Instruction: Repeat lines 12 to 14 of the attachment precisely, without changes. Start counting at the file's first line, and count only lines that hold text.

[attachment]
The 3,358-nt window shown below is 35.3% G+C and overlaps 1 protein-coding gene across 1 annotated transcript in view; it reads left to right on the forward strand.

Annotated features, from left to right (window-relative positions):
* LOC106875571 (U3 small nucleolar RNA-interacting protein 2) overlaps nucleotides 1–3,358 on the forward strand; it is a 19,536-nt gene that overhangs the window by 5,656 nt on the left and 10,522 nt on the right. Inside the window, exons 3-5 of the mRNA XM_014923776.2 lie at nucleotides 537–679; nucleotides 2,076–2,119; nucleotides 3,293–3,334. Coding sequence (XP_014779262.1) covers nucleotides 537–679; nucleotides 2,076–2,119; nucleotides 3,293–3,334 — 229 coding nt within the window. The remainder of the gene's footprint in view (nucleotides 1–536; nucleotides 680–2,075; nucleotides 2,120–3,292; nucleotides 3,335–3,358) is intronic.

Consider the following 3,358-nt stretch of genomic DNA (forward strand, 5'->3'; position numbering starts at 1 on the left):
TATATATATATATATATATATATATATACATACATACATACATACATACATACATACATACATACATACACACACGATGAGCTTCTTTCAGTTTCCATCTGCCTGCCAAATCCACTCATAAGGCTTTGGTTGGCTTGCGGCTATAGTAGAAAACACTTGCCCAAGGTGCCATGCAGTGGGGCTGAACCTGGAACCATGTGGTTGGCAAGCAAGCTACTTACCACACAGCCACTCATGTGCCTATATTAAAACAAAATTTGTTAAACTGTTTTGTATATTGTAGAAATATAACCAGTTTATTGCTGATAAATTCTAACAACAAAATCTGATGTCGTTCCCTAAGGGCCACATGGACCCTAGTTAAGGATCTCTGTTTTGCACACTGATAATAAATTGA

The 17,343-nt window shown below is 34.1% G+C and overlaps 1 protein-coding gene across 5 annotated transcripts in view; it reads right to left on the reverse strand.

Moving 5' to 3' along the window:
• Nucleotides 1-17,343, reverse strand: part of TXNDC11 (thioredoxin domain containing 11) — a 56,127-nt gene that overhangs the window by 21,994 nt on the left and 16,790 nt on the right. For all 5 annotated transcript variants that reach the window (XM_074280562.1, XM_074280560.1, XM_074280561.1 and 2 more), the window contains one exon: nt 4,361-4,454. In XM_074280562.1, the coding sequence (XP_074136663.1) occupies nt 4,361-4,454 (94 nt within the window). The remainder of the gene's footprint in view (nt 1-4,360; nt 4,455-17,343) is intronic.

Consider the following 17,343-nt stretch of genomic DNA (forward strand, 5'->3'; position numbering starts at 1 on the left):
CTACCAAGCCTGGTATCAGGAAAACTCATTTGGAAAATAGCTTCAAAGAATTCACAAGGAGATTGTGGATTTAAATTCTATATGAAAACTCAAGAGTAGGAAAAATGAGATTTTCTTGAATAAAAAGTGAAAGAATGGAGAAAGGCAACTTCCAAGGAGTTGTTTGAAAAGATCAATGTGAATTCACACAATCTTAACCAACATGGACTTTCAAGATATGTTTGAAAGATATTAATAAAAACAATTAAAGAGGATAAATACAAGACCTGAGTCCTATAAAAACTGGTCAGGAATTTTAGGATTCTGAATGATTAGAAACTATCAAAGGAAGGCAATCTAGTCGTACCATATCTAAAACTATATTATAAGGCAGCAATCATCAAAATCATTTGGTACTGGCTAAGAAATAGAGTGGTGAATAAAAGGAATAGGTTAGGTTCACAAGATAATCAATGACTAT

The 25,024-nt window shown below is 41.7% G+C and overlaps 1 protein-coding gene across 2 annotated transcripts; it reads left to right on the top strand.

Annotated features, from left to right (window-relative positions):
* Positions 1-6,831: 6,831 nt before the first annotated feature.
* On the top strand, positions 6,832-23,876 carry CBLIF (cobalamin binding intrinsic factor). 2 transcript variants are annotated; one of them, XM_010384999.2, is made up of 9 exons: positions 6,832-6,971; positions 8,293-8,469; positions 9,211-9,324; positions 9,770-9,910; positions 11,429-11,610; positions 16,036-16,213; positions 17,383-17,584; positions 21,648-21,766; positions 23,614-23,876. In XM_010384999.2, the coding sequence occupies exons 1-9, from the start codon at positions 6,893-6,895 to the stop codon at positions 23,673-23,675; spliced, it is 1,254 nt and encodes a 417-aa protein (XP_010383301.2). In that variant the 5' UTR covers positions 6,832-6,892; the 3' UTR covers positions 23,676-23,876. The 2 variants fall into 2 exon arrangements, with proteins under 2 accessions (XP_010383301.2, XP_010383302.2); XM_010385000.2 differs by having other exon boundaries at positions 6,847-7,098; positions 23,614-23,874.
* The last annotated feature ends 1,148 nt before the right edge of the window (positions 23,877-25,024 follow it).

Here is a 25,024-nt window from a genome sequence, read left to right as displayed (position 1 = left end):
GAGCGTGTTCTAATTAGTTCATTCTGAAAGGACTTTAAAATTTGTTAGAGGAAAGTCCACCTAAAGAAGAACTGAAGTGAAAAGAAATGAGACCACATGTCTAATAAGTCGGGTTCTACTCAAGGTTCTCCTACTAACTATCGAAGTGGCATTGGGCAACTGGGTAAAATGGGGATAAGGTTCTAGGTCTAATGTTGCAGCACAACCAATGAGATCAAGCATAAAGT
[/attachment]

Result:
Annotated features, from left to right (window-relative positions):
* Positions 1-6,831: 6,831 nt before the first annotated feature.
* On the top strand, positions 6,832-23,876 carry CBLIF (cobalamin binding intrinsic factor). 2 transcript variants are annotated; one of them, XM_010384999.2, is made up of 9 exons: positions 6,832-6,971; positions 8,293-8,469; positions 9,211-9,324; positions 9,770-9,910; positions 11,429-11,610; positions 16,036-16,213; positions 17,383-17,584; positions 21,648-21,766; positions 23,614-23,876. In XM_010384999.2, the coding sequence occupies exons 1-9, from the start codon at positions 6,893-6,895 to the stop codon at positions 23,673-23,675; spliced, it is 1,254 nt and encodes a 417-aa protein (XP_010383301.2). In that variant the 5' UTR covers positions 6,832-6,892; the 3' UTR covers positions 23,676-23,876. The 2 variants fall into 2 exon arrangements, with proteins under 2 accessions (XP_010383301.2, XP_010383302.2); XM_010385000.2 differs by having other exon boundaries at positions 6,847-7,098; positions 23,614-23,874.